Strange hang-ups with Docker

Today I had to change some buffer setting for MySQL in my.cnf.

So I set the new settings and tried /etc/init.d/mysql reload.

This passed successfully but when I went to the running mysql to check the settings they weren’t changed.

So I decided to make /etc/init.d/mysql restart.

Big mistake because the mysqld process was keeping the container from closing. I suspect it stopped mysql and then the container stopped too, there was only one additional sshd process running which I used to connect to the container.

However the DB is in good condition, but what happened after the mysql container closed is bothering me. That’s why they say don’t use it in production! 😉

I’ve executed docker start mysql_container

It started, atop showed me a huge hdd usage for a second and the port was open but I couldn’t connect with telnet or the mysql client. I’ve made one docker commit –run=” mysql_container iliyan/mysql and kill/rm of the current one. Checked the mysql port – it was closed, nothing hanged there. Then ran the iliyan/mysql with bash, started the mysql server from there it started successfully, connecting with the mysql client locally to the server succeeded and then I realized it’s something controlled by Docker that hanged.

So I decided to restart the docker process which restart all of the containers (service docker restart). It restarted, started 3 containers from 5 and I ha to just docker start cont4 cont5 to finish the process.

Now everything is working well again but this one have to be monitored. Who know if this is not going to happen again or every time a long running container is restarted.

Update: Some time passed and the things were mostly good. However from yesterday I wonder why the hell the page visits lowered to one of my site and decided to check the firewall:

iptables -L

What I saw from the first look is that I have too much repeating IPs of the containers. I also remember that the last time I restarted the mysql percona container (I keep a big DB inside, no volumes, so this will change soon) the percona and git/gitweb containers were started but not reachable, I couldn’t start them again, restart works but no ports were set, no IP seen in `docker ps`, etc. Then I’ve made `service docker restart` again and the contiatiners were working but I better check the firewall and the system as a whole when changing anything in the containers, also `docker ps -a`, `docker top cont_name` and `docker logs cont_name` and rebooting the whole host server to fix it if not possible either way. I still don’t know a lot of things about system administration, still I think this problem comes from 1-2 containers that have an exotic way of installation/configuration inside. I will definitely check them one by one and probably when docker 1.0 is here I will have fixed my problem as well! 🙂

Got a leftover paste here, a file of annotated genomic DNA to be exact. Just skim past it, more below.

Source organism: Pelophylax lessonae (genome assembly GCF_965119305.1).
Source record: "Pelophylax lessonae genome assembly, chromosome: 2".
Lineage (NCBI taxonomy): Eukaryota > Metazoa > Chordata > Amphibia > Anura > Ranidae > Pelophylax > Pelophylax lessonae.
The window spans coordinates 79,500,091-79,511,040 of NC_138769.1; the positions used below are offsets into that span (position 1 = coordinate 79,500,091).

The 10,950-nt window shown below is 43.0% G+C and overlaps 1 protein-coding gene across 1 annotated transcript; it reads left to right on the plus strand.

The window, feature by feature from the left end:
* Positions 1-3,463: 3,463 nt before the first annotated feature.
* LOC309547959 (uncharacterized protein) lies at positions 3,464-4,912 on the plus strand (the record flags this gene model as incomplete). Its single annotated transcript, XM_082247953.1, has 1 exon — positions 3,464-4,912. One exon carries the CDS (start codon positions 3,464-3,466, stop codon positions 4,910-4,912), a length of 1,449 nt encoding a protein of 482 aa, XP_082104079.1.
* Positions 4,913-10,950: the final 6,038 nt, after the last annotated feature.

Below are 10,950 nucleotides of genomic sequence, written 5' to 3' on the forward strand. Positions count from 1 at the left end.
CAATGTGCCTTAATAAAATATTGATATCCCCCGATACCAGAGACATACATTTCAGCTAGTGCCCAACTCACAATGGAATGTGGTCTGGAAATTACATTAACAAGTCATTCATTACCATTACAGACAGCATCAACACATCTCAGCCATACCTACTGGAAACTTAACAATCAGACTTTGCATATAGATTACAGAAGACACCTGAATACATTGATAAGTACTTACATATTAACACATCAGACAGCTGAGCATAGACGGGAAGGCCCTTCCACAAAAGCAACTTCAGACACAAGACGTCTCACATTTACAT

Update2:

After I changed the process holding the container, using mostly the `tail -f filename.log` command, the logs produced for `docker log containername` are coming more often and after a few days I still have good results for `docker top containername` on the troubled containers which are more than fine now. Probably if there is not a log for a long time the container will show you nothing when executing `docker top` on it. We’ll see.

Let’s be patient and continue testing this great tool!

Linux Foundation to Build Massive Open Online Course Program with edX, Increase Access to Linux Training for All | The Linux Foundation

Linux Foundation to Build Massive Open Online Course Program with edX, Increase Access to Linux Training for All | The Linux Foundation.

I just registered at edX and I am trying the demo course while waiting for the Linux one. Let’s see what it is all about 🙂

How to increase the timeouts when using Nginx, PHP-FPM and phpMyAdmin

Today I needed to change some tables’ structures using phpMyAdmin.

To my surprise not long after I clicked Go to execute the queries, many errors started comming from nginx and php.

So I started looking around about any timeout settings I can use in nginx and php5-fpm and the final working result is this (I choose a timeout of 600 seconds):

/etc/php5/fpm/php.ini

max_execution_time = 600

/etc/php5/fpm/pool.d/www.conf

request_terminate_timeout = 600